And if you have really been following recent basketball news in India, you would have heard about the recent atrocity committed by the Indian Olympic Association (IOC), who barred Geethu from playing in a professional league in Australia.
In yet another incident that has shamed Indian sports, top basketball player Geethu Anna Jose has being barred from playing in a professional League in Australia. Geethu has been invited by Ringwood Hawks a professional basketball club based in Australia to represent their side in the league.
The club wants Geethu to join the team as early as the February 15 and stay back till the league ends in August.
However, the Indian Olympic Association has denied permission since Geethu is also the captain of the Indian women's Basketball team. According to the explanation given by the IOA, the Basketball Federation of India is supposed to organise a National camp during the same time.
But, Geethu believes that having participated in the Australian league before, another stint there will prepare her better for the Asian Games rather than attending a national camp.
She said, "I am so unhappy that my country is not allowing me to participate in the Australian League. I have written to the Basketball Federation but they have not given me any permission. I am still hoping that they will change their mind. I am sure that I will be able to play for the Australian League between February and August, come back to India, prepare for 3 months and play the Asian Games."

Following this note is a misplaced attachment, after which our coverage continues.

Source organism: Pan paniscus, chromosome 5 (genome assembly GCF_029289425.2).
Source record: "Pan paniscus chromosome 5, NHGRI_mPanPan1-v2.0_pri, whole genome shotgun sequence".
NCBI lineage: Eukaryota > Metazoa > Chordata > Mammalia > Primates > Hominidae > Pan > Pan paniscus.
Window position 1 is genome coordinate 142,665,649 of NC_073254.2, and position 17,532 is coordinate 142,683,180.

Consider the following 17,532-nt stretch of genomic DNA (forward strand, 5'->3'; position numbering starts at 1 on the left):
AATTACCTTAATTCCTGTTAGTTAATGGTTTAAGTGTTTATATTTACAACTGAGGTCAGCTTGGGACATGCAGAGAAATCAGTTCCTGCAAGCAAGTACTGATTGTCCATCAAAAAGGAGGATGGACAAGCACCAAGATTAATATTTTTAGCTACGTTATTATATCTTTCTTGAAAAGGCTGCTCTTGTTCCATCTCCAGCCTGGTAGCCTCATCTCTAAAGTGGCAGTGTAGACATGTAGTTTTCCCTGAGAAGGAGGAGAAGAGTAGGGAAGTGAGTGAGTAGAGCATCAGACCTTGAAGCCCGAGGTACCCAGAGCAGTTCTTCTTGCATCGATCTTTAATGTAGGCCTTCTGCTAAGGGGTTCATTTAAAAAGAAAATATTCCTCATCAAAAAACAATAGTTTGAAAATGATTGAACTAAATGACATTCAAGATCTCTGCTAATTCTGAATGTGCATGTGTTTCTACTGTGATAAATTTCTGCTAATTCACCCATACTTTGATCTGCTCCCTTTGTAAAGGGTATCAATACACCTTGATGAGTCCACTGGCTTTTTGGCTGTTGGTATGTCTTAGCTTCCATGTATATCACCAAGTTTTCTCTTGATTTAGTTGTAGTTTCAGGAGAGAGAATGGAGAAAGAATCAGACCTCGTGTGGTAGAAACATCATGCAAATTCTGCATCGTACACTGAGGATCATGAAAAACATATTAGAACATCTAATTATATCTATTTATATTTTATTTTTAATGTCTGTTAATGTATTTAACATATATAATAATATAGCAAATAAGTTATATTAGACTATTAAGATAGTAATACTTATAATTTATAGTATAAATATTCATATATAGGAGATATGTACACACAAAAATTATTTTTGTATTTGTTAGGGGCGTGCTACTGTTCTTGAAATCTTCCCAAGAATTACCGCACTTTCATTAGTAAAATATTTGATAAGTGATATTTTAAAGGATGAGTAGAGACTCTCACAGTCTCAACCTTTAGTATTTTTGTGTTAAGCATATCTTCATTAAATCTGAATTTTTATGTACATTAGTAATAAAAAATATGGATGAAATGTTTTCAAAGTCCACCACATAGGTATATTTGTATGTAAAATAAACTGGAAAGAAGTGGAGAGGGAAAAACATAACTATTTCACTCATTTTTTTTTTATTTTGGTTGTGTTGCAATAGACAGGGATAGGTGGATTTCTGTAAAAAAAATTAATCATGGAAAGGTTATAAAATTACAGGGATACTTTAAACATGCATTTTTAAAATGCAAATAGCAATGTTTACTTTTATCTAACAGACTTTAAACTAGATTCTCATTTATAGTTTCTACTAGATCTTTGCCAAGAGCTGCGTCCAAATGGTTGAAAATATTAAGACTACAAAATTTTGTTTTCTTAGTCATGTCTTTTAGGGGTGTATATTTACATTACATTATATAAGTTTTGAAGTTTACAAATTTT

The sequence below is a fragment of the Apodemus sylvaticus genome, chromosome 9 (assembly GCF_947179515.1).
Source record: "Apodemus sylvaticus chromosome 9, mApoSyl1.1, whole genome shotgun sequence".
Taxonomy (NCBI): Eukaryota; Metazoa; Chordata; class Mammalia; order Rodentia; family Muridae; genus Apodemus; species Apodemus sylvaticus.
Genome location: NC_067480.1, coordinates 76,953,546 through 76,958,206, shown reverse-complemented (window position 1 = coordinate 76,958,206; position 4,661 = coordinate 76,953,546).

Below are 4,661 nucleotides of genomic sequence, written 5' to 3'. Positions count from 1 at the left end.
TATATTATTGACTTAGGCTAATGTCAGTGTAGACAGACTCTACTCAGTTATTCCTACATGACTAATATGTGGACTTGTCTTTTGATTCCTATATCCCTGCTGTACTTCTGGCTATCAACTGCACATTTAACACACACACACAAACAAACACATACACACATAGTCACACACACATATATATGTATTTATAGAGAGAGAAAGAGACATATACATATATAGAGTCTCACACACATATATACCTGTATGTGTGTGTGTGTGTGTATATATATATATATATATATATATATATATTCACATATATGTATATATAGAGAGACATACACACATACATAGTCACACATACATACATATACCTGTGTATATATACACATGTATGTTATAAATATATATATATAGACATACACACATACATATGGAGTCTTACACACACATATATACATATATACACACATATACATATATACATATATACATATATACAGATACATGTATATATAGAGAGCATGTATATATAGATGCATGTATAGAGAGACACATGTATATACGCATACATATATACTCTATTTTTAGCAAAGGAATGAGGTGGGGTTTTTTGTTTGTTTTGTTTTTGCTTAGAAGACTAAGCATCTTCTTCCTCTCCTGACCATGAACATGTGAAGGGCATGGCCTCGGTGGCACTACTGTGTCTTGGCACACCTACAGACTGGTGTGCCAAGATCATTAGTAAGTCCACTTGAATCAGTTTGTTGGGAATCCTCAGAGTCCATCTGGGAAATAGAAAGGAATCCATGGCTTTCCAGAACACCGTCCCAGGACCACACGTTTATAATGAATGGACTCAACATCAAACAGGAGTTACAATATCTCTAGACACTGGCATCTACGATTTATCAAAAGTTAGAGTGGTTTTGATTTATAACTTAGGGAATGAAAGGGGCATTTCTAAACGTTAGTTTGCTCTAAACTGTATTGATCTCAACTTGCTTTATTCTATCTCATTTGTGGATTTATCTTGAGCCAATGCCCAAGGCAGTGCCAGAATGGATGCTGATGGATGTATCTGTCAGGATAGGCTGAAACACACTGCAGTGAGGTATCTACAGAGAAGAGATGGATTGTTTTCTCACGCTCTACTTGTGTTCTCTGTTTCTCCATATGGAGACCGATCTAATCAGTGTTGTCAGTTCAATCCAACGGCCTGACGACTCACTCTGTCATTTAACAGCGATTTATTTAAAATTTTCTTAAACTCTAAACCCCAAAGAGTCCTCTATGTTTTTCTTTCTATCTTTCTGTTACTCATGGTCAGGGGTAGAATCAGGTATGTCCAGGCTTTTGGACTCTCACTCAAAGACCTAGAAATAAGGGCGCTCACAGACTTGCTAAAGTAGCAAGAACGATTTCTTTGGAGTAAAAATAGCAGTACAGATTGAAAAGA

She is absolutely right! The hopes of all those involved in promoting basketball in India lie on building on the successes of talented, marketable individuals. Geethu is exactly that. She was the top scorer for the FIBA Women's Asian Basketball Championships in Chennai in November. She has already played three seasons with the lower league Ringwood Hawks (the only Indian to ever play pro in Australia), bagging a league MVP award in 2008. She was even selected to play for the Dandenong Rangers, which is a top-division WNBL team in Australia, but "personal reasons" kept her from ever suiting up for them.
Geethu's big break came during the 2006 Commonwealth Games in Melbourne, where she turned heads in an otherwise-lowly Indian squad, putting up an impressive and eye-catching performance. The Indian Women finished sixth.
The young girl (did I mention she's just 24!) has serious skills: if it is marketable stars are what we claim we need, then we don't need to look any further than this talented Kerelan. Letting Geethu have success and acclaim abroad, and then welcoming her back with support by the media, the IOC, and the BFI support will help put a face to the sport in India, just like Saina Nehwal did for Badminton, Sania Mirza did for Tennis, and PT Usha did for Track & Field.
Obviously, playing at a higher, more competitive level will only benefit Geethu as a growing player. She still has potential to be better, and as she said in her statement above, she will have three months after the season in Australia to return home and prepare for the November Asian Games in China.
Earlier, in an interview for The Hindu, Geethu even went as far as saying, "I’ve started modelling too in a small way... Earlier, the game was glamorous, now we have to be glamorous to attract the crowd and sponsors."
It is a pity that India's most talented basketball player had to say these words, but when the system works in such a nonsensical way, can we really question her?
To the Olympic Associations around the world, if you're watching, then learn: this is how to suppress a superstar talent.
Also published on SportsKeeda.com